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Novotech CRO Ex­pands Chi­na Team as Biotech De­mand for Clin­i­cal Tri­als In­creas­es up to 79%

An increase in demand of up to 79% for clinical trials in China has prompted Novotech the Asia-Pacific CRO to rapidly expand the China team, appointing expert local clinical executives to their Shanghai and Hong Kong offices. The company is planning to expand their team by 30% over the next quarter.

Novotech China has seen considerable demand recently which is borne out by research from GlobalData:
A global migration of clinical research is occurring from high-income countries to low and middle-income countries with emerging economies. Over the period 2017 to 2018, for example, the number of clinical trial sites opened by biotech companies in Asia-Pacific increased by 35% compared to 8% in the rest of the world, with growth as high as 79% in China.
Novotech CEO Dr John Moller said China offers the largest population in the world, rapid economic growth, and an increasing willingness by government to invest in research and development.
Novotech’s 23 years of experience working in the region means we are the ideal CRO partner for USA biotechs wanting to tap the research expertise and opportunities that China offers.
There are over 22,000 active investigators in Greater China, with about 5,000 investigators with experience on at least 3 studies (source GlobalData).

On a glob­al romp, Boehringer BD team picks up its third R&D al­liance for Ju­ly — this time fo­cused on IPF with $50M up­front

Boehringer Ingelheim’s BD team is on a global deal spree. The German pharma company just wrapped its third deal in 3 weeks, going back to Korea for its latest pipeline pact — this time focused on idiopathic pulmonary fibrosis.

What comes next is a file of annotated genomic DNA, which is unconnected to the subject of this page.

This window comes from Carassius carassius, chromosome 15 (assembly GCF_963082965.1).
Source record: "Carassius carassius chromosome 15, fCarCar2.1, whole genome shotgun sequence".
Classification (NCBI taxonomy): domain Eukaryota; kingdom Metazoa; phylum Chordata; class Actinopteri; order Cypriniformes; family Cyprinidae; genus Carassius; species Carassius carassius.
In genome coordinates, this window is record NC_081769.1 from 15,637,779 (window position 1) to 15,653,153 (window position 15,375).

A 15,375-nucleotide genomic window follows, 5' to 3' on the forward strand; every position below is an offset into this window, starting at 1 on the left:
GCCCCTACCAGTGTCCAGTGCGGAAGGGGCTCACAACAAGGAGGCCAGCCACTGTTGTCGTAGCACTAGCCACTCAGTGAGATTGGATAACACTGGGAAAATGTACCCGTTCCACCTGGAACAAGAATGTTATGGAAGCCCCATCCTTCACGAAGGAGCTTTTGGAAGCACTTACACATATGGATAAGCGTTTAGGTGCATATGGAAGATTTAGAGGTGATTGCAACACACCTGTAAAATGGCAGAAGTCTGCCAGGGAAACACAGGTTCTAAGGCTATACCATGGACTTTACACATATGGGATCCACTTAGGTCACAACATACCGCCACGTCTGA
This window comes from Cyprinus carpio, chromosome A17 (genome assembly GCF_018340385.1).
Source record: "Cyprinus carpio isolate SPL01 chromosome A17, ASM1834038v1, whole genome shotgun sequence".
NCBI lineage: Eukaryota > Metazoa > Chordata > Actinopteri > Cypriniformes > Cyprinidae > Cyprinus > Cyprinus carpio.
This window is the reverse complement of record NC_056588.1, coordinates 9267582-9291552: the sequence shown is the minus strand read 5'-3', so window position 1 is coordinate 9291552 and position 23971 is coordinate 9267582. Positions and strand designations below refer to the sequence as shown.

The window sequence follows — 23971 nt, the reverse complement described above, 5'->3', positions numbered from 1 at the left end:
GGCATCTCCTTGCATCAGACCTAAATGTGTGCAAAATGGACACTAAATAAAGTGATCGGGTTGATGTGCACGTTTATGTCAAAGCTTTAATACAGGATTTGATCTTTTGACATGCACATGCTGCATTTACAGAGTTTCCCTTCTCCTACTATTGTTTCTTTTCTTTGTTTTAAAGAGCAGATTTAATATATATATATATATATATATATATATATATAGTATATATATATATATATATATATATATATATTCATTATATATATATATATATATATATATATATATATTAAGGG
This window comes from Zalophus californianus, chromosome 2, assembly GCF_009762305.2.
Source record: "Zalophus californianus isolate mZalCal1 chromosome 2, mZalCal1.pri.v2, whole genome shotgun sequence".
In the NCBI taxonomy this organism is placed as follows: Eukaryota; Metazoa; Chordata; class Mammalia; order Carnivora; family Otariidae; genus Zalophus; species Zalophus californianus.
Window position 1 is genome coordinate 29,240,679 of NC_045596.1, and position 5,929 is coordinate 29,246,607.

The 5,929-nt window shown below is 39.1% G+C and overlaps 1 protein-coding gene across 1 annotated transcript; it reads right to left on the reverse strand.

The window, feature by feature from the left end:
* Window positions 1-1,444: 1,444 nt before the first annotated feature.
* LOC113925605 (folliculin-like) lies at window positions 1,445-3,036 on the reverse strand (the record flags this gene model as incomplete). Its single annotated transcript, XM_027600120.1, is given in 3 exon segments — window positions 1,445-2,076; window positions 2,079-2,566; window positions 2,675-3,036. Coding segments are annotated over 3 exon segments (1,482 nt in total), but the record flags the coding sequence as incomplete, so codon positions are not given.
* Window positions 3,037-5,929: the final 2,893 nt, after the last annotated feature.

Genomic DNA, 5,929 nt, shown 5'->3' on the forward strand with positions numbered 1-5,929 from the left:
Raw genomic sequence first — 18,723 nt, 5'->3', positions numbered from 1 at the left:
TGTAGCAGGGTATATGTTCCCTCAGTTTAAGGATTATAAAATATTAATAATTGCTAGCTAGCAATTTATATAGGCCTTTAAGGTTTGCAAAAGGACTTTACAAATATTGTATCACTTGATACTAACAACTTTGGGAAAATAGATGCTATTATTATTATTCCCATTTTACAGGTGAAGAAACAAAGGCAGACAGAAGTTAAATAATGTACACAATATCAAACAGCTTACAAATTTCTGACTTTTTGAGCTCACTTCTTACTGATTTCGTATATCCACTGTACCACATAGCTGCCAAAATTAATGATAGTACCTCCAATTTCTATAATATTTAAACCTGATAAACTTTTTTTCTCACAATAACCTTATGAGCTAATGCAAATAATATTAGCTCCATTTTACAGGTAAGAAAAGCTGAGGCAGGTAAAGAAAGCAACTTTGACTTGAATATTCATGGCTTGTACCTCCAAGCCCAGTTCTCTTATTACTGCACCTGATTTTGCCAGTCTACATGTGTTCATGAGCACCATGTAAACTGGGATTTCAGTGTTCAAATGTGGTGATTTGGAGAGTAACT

They’re handing over $50 million to get their hands on BBT-877, an ATX inhibitor from Korea’s Bridge Biotherapeutics that was on display at a science conference in Dallas recently. There’s not a whole lot of data to evaluate the prospects here.

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Servi­er scoots out of an­oth­er col­lab­o­ra­tion with Macro­Gen­ics, writ­ing off their $40M

Servier is walking out on a partnership with MacroGenics $MGNX — for the second time.

After the market closed on Wednesday MacroGenics put out word that Servier is severing a deal — inked close to 7 years ago — to collaborate on the development of flotetuzumab and other Dual-Affinity Re-Targeting (DART) drugs in its pipeline.

MacroGenics CEO Scott Koenig shrugged off the departure of Servier, which paid $20 million to kick off the alliance and $20 million to option flotetuzumab — putting a heavily back-ended $1 billion-plus in additional biobuck money on the table for the anti-CD123/CD3 bispecific and its companion therapies.

Den­mark's Gen­mab hits the jack­pot with $500M+ US IPO as small­er biotechs rake in a com­bined $147M

Danish drugmaker Genmab A/S is off to the races with perhaps one of the biggest biotech public listings in decades, having reaped over $500 million on the Nasdaq, as it positions itself as a bonafide player in antibody-based cancer therapies.

The company, which has long served as J&J’s $JNJ key partner on the blockbuster multiple myeloma therapy Darzalex, has asserted it has been looking to launch its own proprietary product — one it owns at least half of — by 2025.

FDA over­rides ad­comm opin­ions a fifth of the time, study finds — but why?

For drugmakers, FDA advisory panels are often an apprehended barometer of regulators’ final decisions. While the experts’ endorsement or criticism often translate directly to final outcomes, the FDA sometimes stun observers by diverging from recommendations.

A new paper out of Milbank Quarterly put a number on that trend by analyzing 376 voting meetings and subsequent actions from 2008 through 2015, confirming the general impression that regulators tend to agree with the adcomms most of the time — with discordances in only 22% of the cases.

UP­DAT­ED: With loom­ing ‘apoc­a­lypse of drug re­sis­tance,’ Mer­ck’s com­bi­na­tion an­tibi­ot­ic scores FDA ap­proval on two fronts

Merck — one of the last large biopharmaceuticals companies in the beleaguered field of antibiotic drug development — on Wednesday said the FDA had sanctioned the approval of its combination antibacterial for the treatment of complicated urinary tract and intra-abdominal infections.

To curb the rise of drug-resistant bacteria and maintain the efficacy of the therapy, Recarbrio (and other antibacterials) — the drug must be used to treat or prevent infections that are proven or strongly suspected to be caused by susceptible gram-negative bacteria, Merck $MRK said.